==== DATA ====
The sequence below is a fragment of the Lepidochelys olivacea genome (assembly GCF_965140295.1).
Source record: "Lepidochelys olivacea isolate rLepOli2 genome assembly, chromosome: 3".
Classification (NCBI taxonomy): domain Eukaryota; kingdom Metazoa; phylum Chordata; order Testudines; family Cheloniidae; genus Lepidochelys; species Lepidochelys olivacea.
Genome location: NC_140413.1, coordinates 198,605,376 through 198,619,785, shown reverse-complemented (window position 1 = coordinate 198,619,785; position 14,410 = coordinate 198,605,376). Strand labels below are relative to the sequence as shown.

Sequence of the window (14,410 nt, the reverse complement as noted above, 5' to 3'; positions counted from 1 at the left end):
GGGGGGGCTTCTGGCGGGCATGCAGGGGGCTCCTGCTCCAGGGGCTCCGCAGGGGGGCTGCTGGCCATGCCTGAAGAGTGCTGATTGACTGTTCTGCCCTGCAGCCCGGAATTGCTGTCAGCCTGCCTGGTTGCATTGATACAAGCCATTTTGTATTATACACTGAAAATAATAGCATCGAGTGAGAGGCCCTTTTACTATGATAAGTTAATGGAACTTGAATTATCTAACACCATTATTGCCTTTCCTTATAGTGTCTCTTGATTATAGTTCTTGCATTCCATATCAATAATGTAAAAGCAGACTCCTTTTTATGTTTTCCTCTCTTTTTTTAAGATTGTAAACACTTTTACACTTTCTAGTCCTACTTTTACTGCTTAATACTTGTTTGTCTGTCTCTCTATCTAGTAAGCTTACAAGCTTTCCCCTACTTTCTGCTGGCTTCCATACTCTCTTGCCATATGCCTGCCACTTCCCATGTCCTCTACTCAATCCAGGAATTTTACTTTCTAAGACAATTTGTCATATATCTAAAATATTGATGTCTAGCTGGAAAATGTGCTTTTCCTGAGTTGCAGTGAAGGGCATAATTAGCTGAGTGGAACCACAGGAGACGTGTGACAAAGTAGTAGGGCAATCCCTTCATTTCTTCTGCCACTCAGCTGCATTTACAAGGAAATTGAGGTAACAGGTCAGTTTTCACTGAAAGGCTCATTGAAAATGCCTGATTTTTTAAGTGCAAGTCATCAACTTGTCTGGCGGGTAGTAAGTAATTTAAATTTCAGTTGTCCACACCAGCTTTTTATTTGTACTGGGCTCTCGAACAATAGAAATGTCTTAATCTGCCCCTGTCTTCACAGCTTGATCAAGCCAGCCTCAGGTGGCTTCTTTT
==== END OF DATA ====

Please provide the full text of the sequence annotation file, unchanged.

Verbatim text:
The sequence below is a fragment of the Lepidochelys olivacea genome (assembly GCF_965140295.1).
Source record: "Lepidochelys olivacea isolate rLepOli2 genome assembly, chromosome: 3".
Classification (NCBI taxonomy): domain Eukaryota; kingdom Metazoa; phylum Chordata; order Testudines; family Cheloniidae; genus Lepidochelys; species Lepidochelys olivacea.
Genome location: NC_140413.1, coordinates 198,605,376 through 198,619,785, shown reverse-complemented (window position 1 = coordinate 198,619,785; position 14,410 = coordinate 198,605,376). Strand labels below are relative to the sequence as shown.

Sequence of the window (14,410 nt, the reverse complement as noted above, 5' to 3'; positions counted from 1 at the left end):
GGGGGGGCTTCTGGCGGGCATGCAGGGGGCTCCTGCTCCAGGGGCTCCGCAGGGGGGCTGCTGGCCATGCCTGAAGAGTGCTGATTGACTGTTCTGCCCTGCAGCCCGGAATTGCTGTCAGCCTGCCTGGTTGCATTGATACAAGCCATTTTGTATTATACACTGAAAATAATAGCATCGAGTGAGAGGCCCTTTTACTATGATAAGTTAATGGAACTTGAATTATCTAACACCATTATTGCCTTTCCTTATAGTGTCTCTTGATTATAGTTCTTGCATTCCATATCAATAATGTAAAAGCAGACTCCTTTTTATGTTTTCCTCTCTTTTTTTAAGATTGTAAACACTTTTACACTTTCTAGTCCTACTTTTACTGCTTAATACTTGTTTGTCTGTCTCTCTATCTAGTAAGCTTACAAGCTTTCCCCTACTTTCTGCTGGCTTCCATACTCTCTTGCCATATGCCTGCCACTTCCCATGTCCTCTACTCAATCCAGGAATTTTACTTTCTAAGACAATTTGTCATATATCTAAAATATTGATGTCTAGCTGGAAAATGTGCTTTTCCTGAGTTGCAGTGAAGGGCATAATTAGCTGAGTGGAACCACAGGAGACGTGTGACAAAGTAGTAGGGCAATCCCTTCATTTCTTCTGCCACTCAGCTGCATTTACAAGGAAATTGAGGTAACAGGTCAGTTTTCACTGAAAGGCTCATTGAAAATGCCTGATTTTTTAAGTGCAAGTCATCAACTTGTCTGGCGGGTAGTAAGTAATTTAAATTTCAGTTGTCCACACCAGCTTTTTATTTGTACTGGGCTCTCGAACAATAGAAATGTCTTAATCTGCCCCTGTCTTCACAGCTTGATCAAGCCAGCCTCAGGTGGCTTCTTTT